The Shawshank option
Write a letter (not email) a week to Tim Cook, sure he can ignore you but persistence pays off.
It's been a number of years since an Apple PR staffer secretly admitted to one of our reporters that The Register was on a blacklist. We also learned that they were under strict instructions never to admit to the blacklist – presumably because it would make one of the world's largest companies look, you know, pathetically …
Write a letter (not email) a week to Tim Cook, sure he can ignore you but persistence pays off.
In response to your repeated enquiries, Apple has allocated the enclosed funds for your review projects. In addition, the Apple Store has generously responded with a charitable donation of used iPads and chargers. We trust this will fill your needs. We now consider this matter closed. Please stop sending us emails.
"From now on, I'll send two emails a week".
They tried it with Jobs. He took the easy way out instead of replying.
Not sure what the intent was here. In some ways, Apple is doing the Reg a favour by blacklisting it. It gives you that manly touch. (Hmmm. Is that what I meant?)
Anyway, in support of your struggle against the fruity beast, I have only licked my MacBook Pro twice today.
Licking your laptop?
* tries it *
I'm a proud Windows licker!!!!
"I'm a proud Windows licker"
I hope you were holding it correctly.
I'm a proud Windows licker!!!!
With Windows 10? <shudder>
> "I'm a proud Windows licker!!!!"
Very good. Now adjust your helmet, and wipe your chin.
Well could Adam ever get back in to the walled garden
to take another taste of the Apple?
Better to reign in Hell, than serve in Heaven.
Consumerism is based upon the stupidity of it's audience.
Apple understand's the need for it consumers to never know any true facts, all it requires is that the "payed for" media publishing articles continue tp promote the ideal that buying an Apple Product will provide a seat at the table of the Gods..
Apple do have some good products, although not all, but that is not their even their core business, regardless of their initial goals they have simply become a marketing and distribution outlet and hey are very, very good at it.
Hence, El Reg will never get an invite because they are likely to make an honest review, which is far too much of a risk in relation to "Steve Jobs'" marketing strategy procedural guidelines..
I can easily imagine that their actual strategy goes along the lines of "If you can fool most of the people most of the time, you've won".
I don't get in trouble for reading this story. The wonders of having an IP address that begins with 17.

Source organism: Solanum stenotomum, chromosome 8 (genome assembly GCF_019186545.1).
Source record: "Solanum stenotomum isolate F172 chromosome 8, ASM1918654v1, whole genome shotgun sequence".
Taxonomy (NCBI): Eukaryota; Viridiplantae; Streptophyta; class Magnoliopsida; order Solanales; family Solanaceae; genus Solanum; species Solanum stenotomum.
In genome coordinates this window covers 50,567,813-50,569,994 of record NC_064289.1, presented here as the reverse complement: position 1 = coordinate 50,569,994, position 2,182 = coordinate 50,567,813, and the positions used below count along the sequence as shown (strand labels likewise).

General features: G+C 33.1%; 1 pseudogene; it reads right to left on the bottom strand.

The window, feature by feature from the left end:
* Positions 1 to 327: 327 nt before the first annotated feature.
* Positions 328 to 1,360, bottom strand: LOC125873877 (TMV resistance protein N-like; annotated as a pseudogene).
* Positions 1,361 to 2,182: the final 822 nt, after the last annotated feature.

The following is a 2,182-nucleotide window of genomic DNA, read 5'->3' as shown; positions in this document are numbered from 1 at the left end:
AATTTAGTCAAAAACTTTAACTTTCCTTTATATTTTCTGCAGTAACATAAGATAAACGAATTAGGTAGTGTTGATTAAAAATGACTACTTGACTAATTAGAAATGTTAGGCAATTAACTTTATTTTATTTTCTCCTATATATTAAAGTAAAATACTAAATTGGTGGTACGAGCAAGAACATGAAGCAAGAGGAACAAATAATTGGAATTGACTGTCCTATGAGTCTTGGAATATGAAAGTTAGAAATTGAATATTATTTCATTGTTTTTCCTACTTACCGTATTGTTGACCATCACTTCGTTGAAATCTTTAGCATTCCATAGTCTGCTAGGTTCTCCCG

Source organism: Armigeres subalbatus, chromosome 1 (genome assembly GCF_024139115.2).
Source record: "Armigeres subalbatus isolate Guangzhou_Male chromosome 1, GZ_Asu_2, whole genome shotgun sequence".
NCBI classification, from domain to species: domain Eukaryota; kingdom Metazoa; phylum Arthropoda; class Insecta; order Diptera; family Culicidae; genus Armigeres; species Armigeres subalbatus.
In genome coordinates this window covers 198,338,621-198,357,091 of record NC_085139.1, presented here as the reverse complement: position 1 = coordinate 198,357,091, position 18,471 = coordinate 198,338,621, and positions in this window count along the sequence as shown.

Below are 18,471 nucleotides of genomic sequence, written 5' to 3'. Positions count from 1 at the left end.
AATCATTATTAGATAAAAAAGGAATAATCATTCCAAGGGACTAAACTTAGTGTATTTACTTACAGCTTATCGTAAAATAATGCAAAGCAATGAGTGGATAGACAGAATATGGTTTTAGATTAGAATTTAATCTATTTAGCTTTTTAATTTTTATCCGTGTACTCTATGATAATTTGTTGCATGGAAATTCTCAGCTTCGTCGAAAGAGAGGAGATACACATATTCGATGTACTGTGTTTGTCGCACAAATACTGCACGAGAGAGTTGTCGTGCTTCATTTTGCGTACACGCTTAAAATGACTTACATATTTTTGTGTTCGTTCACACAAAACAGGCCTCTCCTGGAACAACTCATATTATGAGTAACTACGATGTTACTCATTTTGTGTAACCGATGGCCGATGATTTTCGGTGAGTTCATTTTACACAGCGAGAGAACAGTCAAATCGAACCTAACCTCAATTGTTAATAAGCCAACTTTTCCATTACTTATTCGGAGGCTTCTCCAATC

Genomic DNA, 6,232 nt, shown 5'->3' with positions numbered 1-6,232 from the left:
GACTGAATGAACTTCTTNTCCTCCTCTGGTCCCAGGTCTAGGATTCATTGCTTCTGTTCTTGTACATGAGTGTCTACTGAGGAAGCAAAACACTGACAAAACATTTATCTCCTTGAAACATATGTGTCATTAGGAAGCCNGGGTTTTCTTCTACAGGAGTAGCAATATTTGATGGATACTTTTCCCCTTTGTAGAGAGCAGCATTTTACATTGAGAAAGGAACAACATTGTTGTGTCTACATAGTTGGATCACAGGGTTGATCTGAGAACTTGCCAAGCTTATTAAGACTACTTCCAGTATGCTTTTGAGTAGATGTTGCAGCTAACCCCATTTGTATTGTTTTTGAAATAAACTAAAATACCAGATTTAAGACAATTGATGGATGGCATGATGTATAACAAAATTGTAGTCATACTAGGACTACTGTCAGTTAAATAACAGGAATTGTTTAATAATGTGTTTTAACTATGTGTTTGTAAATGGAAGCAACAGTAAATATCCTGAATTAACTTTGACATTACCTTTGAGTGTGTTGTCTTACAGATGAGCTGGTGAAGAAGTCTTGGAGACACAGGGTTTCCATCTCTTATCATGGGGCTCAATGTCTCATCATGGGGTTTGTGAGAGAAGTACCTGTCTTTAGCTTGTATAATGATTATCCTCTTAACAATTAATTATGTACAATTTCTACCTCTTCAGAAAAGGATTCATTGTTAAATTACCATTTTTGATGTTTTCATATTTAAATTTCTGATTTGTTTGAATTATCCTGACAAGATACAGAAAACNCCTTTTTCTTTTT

I had to Google that to confirm but yes I can see why you'd be worried. I'm surprised the black list doesn't extend to filtering el Reg at the firewall. Side note, does Apple really need 16 million IP addresses?
Yes, I noticed a few days ago they have a full class A (experimenting with VisualSniff :) ) which is IMHO a tad wasteful - that would have helped a lot of people in need of IPv4 static addresses.
I get the feeling that the likes of Apple would rather destroy something than give it away.
(not that you can "destroy" an IP address, but they'll never let someone else use something even if they don't have a use for it.)
16 million IP addresses does indeed seem like a lot, but the amount of relief that might have provided had they managed to return say half of them to the overall pool would have been minimal. Only ever so slightly postponing the inevitable.
And in the case of Apple, they perhaps use a goodly chunk of those IPs not on a per-employee basis as much as in their cloud presence.
Whilst Apple clearly don't need 16 million IPs, at least they are in the right industry. I'd like to understand why Ford have a need for 16 million IPs.
Apple got in very early in the IP-address game.
At some point, they also wanted to launch their own ISP (don't remember the name) - it's long since buried.
When I got my first dedicated server, I got a sheet of paper from my co-lo where I could select the number of IPs I needed. Anything from 1024 to 8 was possible.
That was in 2001.
They could of course have returned them, but they (probably) rightly assumed they would become very valuable. And you don't return IPs unless you know they're more of a burden than an asset.
> I'd like to understand why Ford have a need for 16 million IPs.
IoT for Ford cars.
What you should really be worried about is the 16 million allocated to the Department for Work and Pensions in the UK.
One for everyone soon to be unemployed?
To be honest I have a degree of sympathy. You seem to manage to combine persistence with a little too much snide and sarcasm — maybe this goes with the territory? — but I can't see it being very persuasive with the gatekeepers: unless you're Donald Trump calling someone a moron usually doesn't get their vote.
What I would do is go with this kind of information to Samsung, Huawei, et al. and see whether it opens any doors. Apple's attitude seems to be that it doesn't need "lowly" media like The Register. Of course, any company with a product to sell needs the media whores to get the message out, especially if the innovation train starts to slow.
I like Apple's approach to streaming the event as well: Safari or Edge. Because? This says more about arrogance and fuckwittery than anything else: they're excluding around 70% of internet users like this. That's obviously a lot of customers they're not interested in either!